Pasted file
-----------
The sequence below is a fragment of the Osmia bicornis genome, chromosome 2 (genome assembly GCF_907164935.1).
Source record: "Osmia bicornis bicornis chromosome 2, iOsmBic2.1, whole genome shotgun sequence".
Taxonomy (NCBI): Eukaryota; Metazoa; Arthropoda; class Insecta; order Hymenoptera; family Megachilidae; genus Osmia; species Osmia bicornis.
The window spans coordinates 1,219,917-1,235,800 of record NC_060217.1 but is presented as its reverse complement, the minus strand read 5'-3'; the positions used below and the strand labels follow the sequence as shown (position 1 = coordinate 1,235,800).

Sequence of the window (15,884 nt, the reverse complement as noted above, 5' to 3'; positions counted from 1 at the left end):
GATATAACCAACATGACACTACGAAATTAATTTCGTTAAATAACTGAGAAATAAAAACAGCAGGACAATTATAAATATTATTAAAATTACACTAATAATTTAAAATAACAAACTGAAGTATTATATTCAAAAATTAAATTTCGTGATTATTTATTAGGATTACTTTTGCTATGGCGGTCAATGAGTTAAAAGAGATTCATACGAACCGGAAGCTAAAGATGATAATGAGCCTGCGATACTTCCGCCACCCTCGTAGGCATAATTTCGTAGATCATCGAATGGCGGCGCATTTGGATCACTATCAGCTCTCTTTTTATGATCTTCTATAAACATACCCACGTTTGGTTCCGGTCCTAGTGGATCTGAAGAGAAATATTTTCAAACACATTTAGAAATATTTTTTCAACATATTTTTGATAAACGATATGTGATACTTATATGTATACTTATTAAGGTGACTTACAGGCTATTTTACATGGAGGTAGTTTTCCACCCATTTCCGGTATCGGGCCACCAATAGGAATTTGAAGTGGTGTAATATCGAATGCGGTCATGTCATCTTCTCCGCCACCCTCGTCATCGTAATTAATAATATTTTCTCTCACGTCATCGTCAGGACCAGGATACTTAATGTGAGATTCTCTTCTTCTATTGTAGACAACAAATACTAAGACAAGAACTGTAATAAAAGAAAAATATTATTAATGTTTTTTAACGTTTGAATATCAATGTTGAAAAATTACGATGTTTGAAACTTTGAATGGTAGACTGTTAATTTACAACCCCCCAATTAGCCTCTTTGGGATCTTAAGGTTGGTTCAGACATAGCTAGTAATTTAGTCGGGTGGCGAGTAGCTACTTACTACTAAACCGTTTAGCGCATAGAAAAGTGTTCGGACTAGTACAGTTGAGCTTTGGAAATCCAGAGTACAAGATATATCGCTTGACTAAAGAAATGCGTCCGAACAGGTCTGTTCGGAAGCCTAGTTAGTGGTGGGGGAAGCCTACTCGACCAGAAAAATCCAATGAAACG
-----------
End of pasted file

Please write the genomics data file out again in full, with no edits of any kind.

The sequence below is a fragment of the Osmia bicornis genome, chromosome 2 (genome assembly GCF_907164935.1).
Source record: "Osmia bicornis bicornis chromosome 2, iOsmBic2.1, whole genome shotgun sequence".
Taxonomy (NCBI): Eukaryota; Metazoa; Arthropoda; class Insecta; order Hymenoptera; family Megachilidae; genus Osmia; species Osmia bicornis.
The window spans coordinates 1,219,917-1,235,800 of record NC_060217.1 but is presented as its reverse complement, the minus strand read 5'-3'; the positions used below and the strand labels follow the sequence as shown (position 1 = coordinate 1,235,800).

Sequence of the window (15,884 nt, the reverse complement as noted above, 5' to 3'; positions counted from 1 at the left end):
GATATAACCAACATGACACTACGAAATTAATTTCGTTAAATAACTGAGAAATAAAAACAGCAGGACAATTATAAATATTATTAAAATTACACTAATAATTTAAAATAACAAACTGAAGTATTATATTCAAAAATTAAATTTCGTGATTATTTATTAGGATTACTTTTGCTATGGCGGTCAATGAGTTAAAAGAGATTCATACGAACCGGAAGCTAAAGATGATAATGAGCCTGCGATACTTCCGCCACCCTCGTAGGCATAATTTCGTAGATCATCGAATGGCGGCGCATTTGGATCACTATCAGCTCTCTTTTTATGATCTTCTATAAACATACCCACGTTTGGTTCCGGTCCTAGTGGATCTGAAGAGAAATATTTTCAAACACATTTAGAAATATTTTTTCAACATATTTTTGATAAACGATATGTGATACTTATATGTATACTTATTAAGGTGACTTACAGGCTATTTTACATGGAGGTAGTTTTCCACCCATTTCCGGTATCGGGCCACCAATAGGAATTTGAAGTGGTGTAATATCGAATGCGGTCATGTCATCTTCTCCGCCACCCTCGTCATCGTAATTAATAATATTTTCTCTCACGTCATCGTCAGGACCAGGATACTTAATGTGAGATTCTCTTCTTCTATTGTAGACAACAAATACTAAGACAAGAACTGTAATAAAAGAAAAATATTATTAATGTTTTTTAACGTTTGAATATCAATGTTGAAAAATTACGATGTTTGAAACTTTGAATGGTAGACTGTTAATTTACAACCCCCCAATTAGCCTCTTTGGGATCTTAAGGTTGGTTCAGACATAGCTAGTAATTTAGTCGGGTGGCGAGTAGCTACTTACTACTAAACCGTTTAGCGCATAGAAAAGTGTTCGGACTAGTACAGTTGAGCTTTGGAAATCCAGAGTACAAGATATATCGCTTGACTAAAGAAATGCGTCCGAACAGGTCTGTTCGGAAGCCTAGTTAGTGGTGGGGGAAGCCTACTCGACCAGAAAAATCCAATGAAACG